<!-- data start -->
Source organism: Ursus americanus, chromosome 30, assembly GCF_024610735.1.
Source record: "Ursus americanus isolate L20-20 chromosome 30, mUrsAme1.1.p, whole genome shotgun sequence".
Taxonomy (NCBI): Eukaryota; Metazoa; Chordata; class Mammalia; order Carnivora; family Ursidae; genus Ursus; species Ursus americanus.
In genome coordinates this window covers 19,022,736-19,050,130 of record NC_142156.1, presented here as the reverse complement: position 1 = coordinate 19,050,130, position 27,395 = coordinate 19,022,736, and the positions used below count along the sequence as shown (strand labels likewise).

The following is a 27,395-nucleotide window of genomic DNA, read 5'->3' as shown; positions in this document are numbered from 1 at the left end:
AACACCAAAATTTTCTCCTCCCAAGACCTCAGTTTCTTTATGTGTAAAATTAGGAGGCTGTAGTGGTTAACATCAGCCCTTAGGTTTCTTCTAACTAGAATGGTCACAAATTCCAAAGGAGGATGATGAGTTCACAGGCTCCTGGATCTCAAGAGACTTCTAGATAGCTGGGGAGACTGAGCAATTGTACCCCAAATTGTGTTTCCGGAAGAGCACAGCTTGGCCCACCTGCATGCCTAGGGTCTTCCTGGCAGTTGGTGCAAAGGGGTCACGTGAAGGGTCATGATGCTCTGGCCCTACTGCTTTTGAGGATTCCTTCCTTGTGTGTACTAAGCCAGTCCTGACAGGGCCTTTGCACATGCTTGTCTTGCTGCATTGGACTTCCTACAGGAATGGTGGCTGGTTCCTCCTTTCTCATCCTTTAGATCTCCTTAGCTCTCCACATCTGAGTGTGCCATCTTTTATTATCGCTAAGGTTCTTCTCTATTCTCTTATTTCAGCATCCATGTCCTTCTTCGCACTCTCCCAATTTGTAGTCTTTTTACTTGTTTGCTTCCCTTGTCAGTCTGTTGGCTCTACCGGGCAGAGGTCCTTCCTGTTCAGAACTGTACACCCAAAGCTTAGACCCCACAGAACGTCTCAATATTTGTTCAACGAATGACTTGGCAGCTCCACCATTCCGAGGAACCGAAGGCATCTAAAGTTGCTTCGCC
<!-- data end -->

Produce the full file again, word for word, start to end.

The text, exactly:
Source organism: Ursus americanus, chromosome 30, assembly GCF_024610735.1.
Source record: "Ursus americanus isolate L20-20 chromosome 30, mUrsAme1.1.p, whole genome shotgun sequence".
Taxonomy (NCBI): Eukaryota; Metazoa; Chordata; class Mammalia; order Carnivora; family Ursidae; genus Ursus; species Ursus americanus.
In genome coordinates this window covers 19,022,736-19,050,130 of record NC_142156.1, presented here as the reverse complement: position 1 = coordinate 19,050,130, position 27,395 = coordinate 19,022,736, and the positions used below count along the sequence as shown (strand labels likewise).

The following is a 27,395-nucleotide window of genomic DNA, read 5'->3' as shown; positions in this document are numbered from 1 at the left end:
AACACCAAAATTTTCTCCTCCCAAGACCTCAGTTTCTTTATGTGTAAAATTAGGAGGCTGTAGTGGTTAACATCAGCCCTTAGGTTTCTTCTAACTAGAATGGTCACAAATTCCAAAGGAGGATGATGAGTTCACAGGCTCCTGGATCTCAAGAGACTTCTAGATAGCTGGGGAGACTGAGCAATTGTACCCCAAATTGTGTTTCCGGAAGAGCACAGCTTGGCCCACCTGCATGCCTAGGGTCTTCCTGGCAGTTGGTGCAAAGGGGTCACGTGAAGGGTCATGATGCTCTGGCCCTACTGCTTTTGAGGATTCCTTCCTTGTGTGTACTAAGCCAGTCCTGACAGGGCCTTTGCACATGCTTGTCTTGCTGCATTGGACTTCCTACAGGAATGGTGGCTGGTTCCTCCTTTCTCATCCTTTAGATCTCCTTAGCTCTCCACATCTGAGTGTGCCATCTTTTATTATCGCTAAGGTTCTTCTCTATTCTCTTATTTCAGCATCCATGTCCTTCTTCGCACTCTCCCAATTTGTAGTCTTTTTACTTGTTTGCTTCCCTTGTCAGTCTGTTGGCTCTACCGGGCAGAGGTCCTTCCTGTTCAGAACTGTACACCCAAAGCTTAGACCCCACAGAACGTCTCAATATTTGTTCAACGAATGACTTGGCAGCTCCACCATTCCGAGGAACCGAAGGCATCTAAAGTTGCTTCGCC